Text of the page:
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If you are one of the many people who feel our current political scene is in chaos and would like to see a change, but don’t know where to begin, speakers at the recent Women’s Summit Napa Valley have some practical advice.

Number one is speak up, even if it means risking getting out of your comfort zone.

“Rather than be a bystander, do something. Make your voice heard,” said Beth Lincoln, founder of Women Stand — Up St. Helena.

Lincoln was host of the Women’s Summit Napa Valley which took place Saturday at Charles Krug Winery in St. Helena. Also speaking were Janice Jackson, education policy maker in the Clinton Administration and public school leader in the Boston area school districts, and Delaine Eastin, former Superintendent of Public Schools in California and former candidate for governor.

“If you are not participating, they (elected officials) will only hear the other voices. Individual voices are effective. Calls saying ‘vote yes or no’ matter. They keep track — every voice counts no matter how it is conveyed,” said Napa County Supervisor Diane Dillon, also speaking at the event.

About 150 women and a handful of men attended the interactive event designed for participants to take away some kind of plan for political action. Although the event was directed at women, the message was universal: How do you advocate for legislation, put your message into action, instead of just ranting and raving.

“We can have all the voices and talks we want, and then someone else goes and makes all the decisions,” Jackson said. “Be clear about where you stand and know who you are and where your sources of power are.”

Speaking of the president Jackson said, “We live in chaotic times. Some blame Trump, but he just opened the gates to something that was already there. This is the time to wake up and say ‘who are we and what does it mean to be a democracy.’ Fear is not a stopping point but a stepping stone along the way. If we want change, we need to be fearless and risk discomfort to do action.”

There are many ways to make your voice heard, Dillon said, whether with a phone call or email, group form letters, canvasing neighborhoods for support, or attending town meetings. The most effective way to get your voice heard, however, is through direct meetings with officials.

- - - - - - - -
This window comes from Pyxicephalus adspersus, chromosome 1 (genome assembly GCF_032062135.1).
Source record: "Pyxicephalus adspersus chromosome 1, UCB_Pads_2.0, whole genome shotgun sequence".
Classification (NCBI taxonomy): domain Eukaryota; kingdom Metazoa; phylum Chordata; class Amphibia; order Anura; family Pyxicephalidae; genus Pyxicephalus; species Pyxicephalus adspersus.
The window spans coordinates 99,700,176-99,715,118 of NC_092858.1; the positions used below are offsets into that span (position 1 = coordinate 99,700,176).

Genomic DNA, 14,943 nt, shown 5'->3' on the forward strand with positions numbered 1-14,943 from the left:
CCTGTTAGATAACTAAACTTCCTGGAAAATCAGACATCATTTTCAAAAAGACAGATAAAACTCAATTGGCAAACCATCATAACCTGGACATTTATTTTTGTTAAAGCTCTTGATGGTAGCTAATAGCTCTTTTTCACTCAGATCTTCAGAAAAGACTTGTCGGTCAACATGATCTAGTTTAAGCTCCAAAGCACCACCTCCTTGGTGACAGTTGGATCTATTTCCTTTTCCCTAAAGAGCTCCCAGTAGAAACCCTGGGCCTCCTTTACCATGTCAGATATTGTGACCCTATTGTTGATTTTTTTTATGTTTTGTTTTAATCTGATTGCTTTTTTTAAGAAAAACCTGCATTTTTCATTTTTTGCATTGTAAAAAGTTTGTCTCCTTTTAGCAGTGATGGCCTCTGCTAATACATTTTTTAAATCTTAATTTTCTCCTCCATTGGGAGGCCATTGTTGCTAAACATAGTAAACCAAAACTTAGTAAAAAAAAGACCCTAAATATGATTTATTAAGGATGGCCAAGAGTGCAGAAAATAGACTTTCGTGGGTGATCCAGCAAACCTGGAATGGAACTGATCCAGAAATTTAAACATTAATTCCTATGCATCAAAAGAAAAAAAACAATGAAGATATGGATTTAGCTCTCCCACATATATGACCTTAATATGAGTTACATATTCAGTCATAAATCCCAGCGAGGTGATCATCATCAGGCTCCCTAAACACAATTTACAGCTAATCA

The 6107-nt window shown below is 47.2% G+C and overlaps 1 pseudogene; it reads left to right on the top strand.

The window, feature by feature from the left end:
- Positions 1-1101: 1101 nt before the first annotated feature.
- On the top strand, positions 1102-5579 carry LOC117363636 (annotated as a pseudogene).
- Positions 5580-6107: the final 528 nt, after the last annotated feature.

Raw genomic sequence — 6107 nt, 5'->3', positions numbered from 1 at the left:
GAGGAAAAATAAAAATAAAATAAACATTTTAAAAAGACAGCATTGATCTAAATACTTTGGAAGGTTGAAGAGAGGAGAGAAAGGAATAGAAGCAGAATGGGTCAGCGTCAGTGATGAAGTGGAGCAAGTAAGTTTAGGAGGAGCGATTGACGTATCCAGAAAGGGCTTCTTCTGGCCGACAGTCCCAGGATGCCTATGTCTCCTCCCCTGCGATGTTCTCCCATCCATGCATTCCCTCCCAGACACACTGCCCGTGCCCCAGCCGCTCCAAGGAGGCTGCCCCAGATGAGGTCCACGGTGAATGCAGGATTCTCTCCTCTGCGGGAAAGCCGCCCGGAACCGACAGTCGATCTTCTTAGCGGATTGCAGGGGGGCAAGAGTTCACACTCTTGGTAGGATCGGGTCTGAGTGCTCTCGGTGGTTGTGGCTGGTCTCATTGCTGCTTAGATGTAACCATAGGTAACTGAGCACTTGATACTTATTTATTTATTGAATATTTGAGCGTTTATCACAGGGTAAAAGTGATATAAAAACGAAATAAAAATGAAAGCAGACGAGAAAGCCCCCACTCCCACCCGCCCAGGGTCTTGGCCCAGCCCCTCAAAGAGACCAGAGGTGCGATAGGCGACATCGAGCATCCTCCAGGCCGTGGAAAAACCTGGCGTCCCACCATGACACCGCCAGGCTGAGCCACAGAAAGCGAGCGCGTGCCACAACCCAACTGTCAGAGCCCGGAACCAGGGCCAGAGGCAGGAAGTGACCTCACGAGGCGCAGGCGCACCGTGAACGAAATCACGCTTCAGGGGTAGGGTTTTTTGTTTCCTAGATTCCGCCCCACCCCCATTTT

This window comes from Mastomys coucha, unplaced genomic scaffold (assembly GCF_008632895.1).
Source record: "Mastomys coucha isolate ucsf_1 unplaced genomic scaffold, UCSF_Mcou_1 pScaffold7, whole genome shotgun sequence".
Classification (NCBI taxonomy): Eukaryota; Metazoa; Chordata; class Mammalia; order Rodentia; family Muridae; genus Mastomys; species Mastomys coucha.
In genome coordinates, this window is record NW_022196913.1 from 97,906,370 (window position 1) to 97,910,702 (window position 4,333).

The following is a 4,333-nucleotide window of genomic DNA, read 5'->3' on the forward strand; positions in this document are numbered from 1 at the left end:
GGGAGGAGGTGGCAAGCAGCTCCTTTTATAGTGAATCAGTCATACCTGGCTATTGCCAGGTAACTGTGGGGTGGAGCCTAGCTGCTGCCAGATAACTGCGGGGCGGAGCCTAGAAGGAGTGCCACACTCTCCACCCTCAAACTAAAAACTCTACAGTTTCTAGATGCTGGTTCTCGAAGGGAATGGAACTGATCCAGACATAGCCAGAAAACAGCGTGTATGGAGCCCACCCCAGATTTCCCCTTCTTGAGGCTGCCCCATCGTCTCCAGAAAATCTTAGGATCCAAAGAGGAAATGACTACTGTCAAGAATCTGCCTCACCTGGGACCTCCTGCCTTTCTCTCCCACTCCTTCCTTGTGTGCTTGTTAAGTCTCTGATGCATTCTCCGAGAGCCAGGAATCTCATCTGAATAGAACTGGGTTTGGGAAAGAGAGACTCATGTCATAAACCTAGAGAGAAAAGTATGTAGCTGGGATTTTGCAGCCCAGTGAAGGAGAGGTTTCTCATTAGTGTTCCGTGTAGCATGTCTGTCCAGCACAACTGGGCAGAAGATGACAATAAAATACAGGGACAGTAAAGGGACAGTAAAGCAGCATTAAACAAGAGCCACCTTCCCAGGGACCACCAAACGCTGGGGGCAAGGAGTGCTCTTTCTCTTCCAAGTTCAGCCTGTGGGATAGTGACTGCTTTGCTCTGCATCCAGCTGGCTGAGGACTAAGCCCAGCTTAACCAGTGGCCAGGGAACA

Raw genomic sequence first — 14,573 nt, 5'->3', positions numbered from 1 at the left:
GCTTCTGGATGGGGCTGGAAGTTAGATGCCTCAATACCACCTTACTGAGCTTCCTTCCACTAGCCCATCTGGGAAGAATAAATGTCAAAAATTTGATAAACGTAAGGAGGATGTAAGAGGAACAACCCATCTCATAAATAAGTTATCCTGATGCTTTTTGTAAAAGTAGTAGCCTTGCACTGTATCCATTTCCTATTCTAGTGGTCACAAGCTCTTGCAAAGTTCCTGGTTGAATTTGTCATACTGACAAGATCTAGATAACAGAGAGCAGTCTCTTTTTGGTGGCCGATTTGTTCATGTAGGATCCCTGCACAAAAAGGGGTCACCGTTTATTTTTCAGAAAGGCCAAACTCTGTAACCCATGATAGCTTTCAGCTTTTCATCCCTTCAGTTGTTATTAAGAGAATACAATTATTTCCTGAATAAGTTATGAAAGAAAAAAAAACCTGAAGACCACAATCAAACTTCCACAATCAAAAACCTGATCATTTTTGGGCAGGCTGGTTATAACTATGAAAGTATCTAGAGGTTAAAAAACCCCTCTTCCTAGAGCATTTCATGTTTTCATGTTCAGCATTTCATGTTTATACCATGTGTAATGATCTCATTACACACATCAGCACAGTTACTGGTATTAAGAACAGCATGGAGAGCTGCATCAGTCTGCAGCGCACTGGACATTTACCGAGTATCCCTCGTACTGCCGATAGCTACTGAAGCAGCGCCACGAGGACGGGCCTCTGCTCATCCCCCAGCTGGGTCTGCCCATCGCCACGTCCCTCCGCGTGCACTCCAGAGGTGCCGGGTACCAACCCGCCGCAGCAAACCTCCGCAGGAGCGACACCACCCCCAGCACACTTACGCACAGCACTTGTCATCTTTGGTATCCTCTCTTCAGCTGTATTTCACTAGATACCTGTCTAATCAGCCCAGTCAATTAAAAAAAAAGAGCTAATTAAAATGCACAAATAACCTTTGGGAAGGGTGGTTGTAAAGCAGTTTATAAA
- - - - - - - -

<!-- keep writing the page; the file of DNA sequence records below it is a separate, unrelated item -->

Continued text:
More than likely you will, at least at first, meet with a legislator’s staffer.

“It’s equally as efficient to meet with a staffer. Legislators don’t read (constituent’s presentations),” Dillon said. “And staffers are likely to be more sympathetic than their bosses.”

Dillon elaborated on six key points to make your case and lobby elected officials:

Attention-getting graphic

Create or find something that illustrates your point and catches people’s attention.

A catch phrase or sound bite

Create a specific summary phrase the legislator will remember. Something like “Save the Lost Coast.” And no one has heard your message until you hear it back three times, Dillon said.

Know your audience

Do the research. Know who the recipient of your message is. Are they a lawyer? Are they religious? Do you have anything in common? Go on Facebook, LinkedIn, and learn about the staffer and the official to tailor the presentation. If you know about them, it creates a bonding opportunity.

Be succinct

Do not at first present any written material. You want them to listen to what you have to say. Don’t tell a story, people’s attention spans are short. Respect their time, as you might only have five minutes to present your idea. Then leave behind one to two pages with the details including your contact information near the top.

Speak their lingo, not yours

Listen to speeches the legislator has given and adjust your pitch to fit into the bill you are concerned about. Communicate in a way they can understand.

Be specific

Don’t ramble. Keep your message topic-specific. Also, never be negative. Lobbying is like sales; you’re selling a message. Be specific. If there is time you can tell a story.

As a follow-up strategy, send a thank you email or one written on letterhead. Follow the bill and as it progresses and changes get back to the staffer.

Lincoln and Jackson stepped in for guest speaker Congresswoman Barbara Lee, who cancelled at the last moment. Lee, who represents California’s 13th congressional district, Oakland, is known for being the sole dissenting voice in Congress for not going to war after the 9/11 attacks.

Also at the event was Kathryn Zdan, who performed Lauren Gunderson’s one-person play “Natural Shocks.” Gunderson stated, “We are the undeniable force of nature that will light up this darkness and change it forever.”

Booths representing the American Association of University Women, League of Women Voters, Napa Valley College, Soroptimist, Girls on the Run, and Moms Demand Action also were present at the event.

You can reach Cynthia Sweeney at csweeney@weeklycalistogan.com or 942-4035.

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The Weekly Calistogan Editor